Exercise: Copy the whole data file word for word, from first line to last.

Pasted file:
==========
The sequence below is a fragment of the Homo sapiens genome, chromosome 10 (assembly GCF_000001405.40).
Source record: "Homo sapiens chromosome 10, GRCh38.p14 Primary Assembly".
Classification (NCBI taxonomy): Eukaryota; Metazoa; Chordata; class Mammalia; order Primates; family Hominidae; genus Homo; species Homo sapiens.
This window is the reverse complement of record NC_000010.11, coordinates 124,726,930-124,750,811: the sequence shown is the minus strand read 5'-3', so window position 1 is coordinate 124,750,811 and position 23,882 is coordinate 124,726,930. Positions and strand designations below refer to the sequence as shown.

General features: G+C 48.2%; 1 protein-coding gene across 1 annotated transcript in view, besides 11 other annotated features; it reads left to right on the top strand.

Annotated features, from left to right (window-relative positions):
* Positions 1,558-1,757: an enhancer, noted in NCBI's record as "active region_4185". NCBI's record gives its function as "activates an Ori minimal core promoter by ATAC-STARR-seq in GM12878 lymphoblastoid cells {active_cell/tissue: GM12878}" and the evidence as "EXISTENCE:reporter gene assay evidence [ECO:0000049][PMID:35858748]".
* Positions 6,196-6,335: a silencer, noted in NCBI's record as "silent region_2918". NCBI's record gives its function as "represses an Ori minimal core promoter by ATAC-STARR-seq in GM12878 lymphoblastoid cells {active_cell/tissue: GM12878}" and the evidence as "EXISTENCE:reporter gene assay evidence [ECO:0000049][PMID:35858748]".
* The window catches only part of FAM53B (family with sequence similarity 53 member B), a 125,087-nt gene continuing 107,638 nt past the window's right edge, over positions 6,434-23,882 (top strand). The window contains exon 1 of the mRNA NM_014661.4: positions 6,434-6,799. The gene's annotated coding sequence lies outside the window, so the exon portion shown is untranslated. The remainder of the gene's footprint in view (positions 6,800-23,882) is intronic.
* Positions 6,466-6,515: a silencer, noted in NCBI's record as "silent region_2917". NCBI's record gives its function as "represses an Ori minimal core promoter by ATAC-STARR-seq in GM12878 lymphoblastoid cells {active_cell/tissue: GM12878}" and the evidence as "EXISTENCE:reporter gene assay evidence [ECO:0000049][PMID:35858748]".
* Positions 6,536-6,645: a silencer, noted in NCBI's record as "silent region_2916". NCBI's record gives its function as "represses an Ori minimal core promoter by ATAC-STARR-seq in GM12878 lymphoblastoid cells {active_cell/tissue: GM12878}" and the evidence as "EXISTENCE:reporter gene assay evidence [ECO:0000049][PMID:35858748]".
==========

The sequence below is a fragment of the Homo sapiens genome, chromosome 10 (assembly GCF_000001405.40).
Source record: "Homo sapiens chromosome 10, GRCh38.p14 Primary Assembly".
Classification (NCBI taxonomy): Eukaryota; Metazoa; Chordata; class Mammalia; order Primates; family Hominidae; genus Homo; species Homo sapiens.
This window is the reverse complement of record NC_000010.11, coordinates 124,726,930-124,750,811: the sequence shown is the minus strand read 5'-3', so window position 1 is coordinate 124,750,811 and position 23,882 is coordinate 124,726,930. Positions and strand designations below refer to the sequence as shown.

General features: G+C 48.2%; 1 protein-coding gene across 1 annotated transcript in view, besides 11 other annotated features; it reads left to right on the top strand.

Annotated features, from left to right (window-relative positions):
* Positions 1,558-1,757: an enhancer, noted in NCBI's record as "active region_4185". NCBI's record gives its function as "activates an Ori minimal core promoter by ATAC-STARR-seq in GM12878 lymphoblastoid cells {active_cell/tissue: GM12878}" and the evidence as "EXISTENCE:reporter gene assay evidence [ECO:0000049][PMID:35858748]".
* Positions 6,196-6,335: a silencer, noted in NCBI's record as "silent region_2918". NCBI's record gives its function as "represses an Ori minimal core promoter by ATAC-STARR-seq in GM12878 lymphoblastoid cells {active_cell/tissue: GM12878}" and the evidence as "EXISTENCE:reporter gene assay evidence [ECO:0000049][PMID:35858748]".
* The window catches only part of FAM53B (family with sequence similarity 53 member B), a 125,087-nt gene continuing 107,638 nt past the window's right edge, over positions 6,434-23,882 (top strand). The window contains exon 1 of the mRNA NM_014661.4: positions 6,434-6,799. The gene's annotated coding sequence lies outside the window, so the exon portion shown is untranslated. The remainder of the gene's footprint in view (positions 6,800-23,882) is intronic.
* Positions 6,466-6,515: a silencer, noted in NCBI's record as "silent region_2917". NCBI's record gives its function as "represses an Ori minimal core promoter by ATAC-STARR-seq in GM12878 lymphoblastoid cells {active_cell/tissue: GM12878}" and the evidence as "EXISTENCE:reporter gene assay evidence [ECO:0000049][PMID:35858748]".
* Positions 6,536-6,645: a silencer, noted in NCBI's record as "silent region_2916". NCBI's record gives its function as "represses an Ori minimal core promoter by ATAC-STARR-seq in GM12878 lymphoblastoid cells {active_cell/tissue: GM12878}" and the evidence as "EXISTENCE:reporter gene assay evidence [ECO:0000049][PMID:35858748]".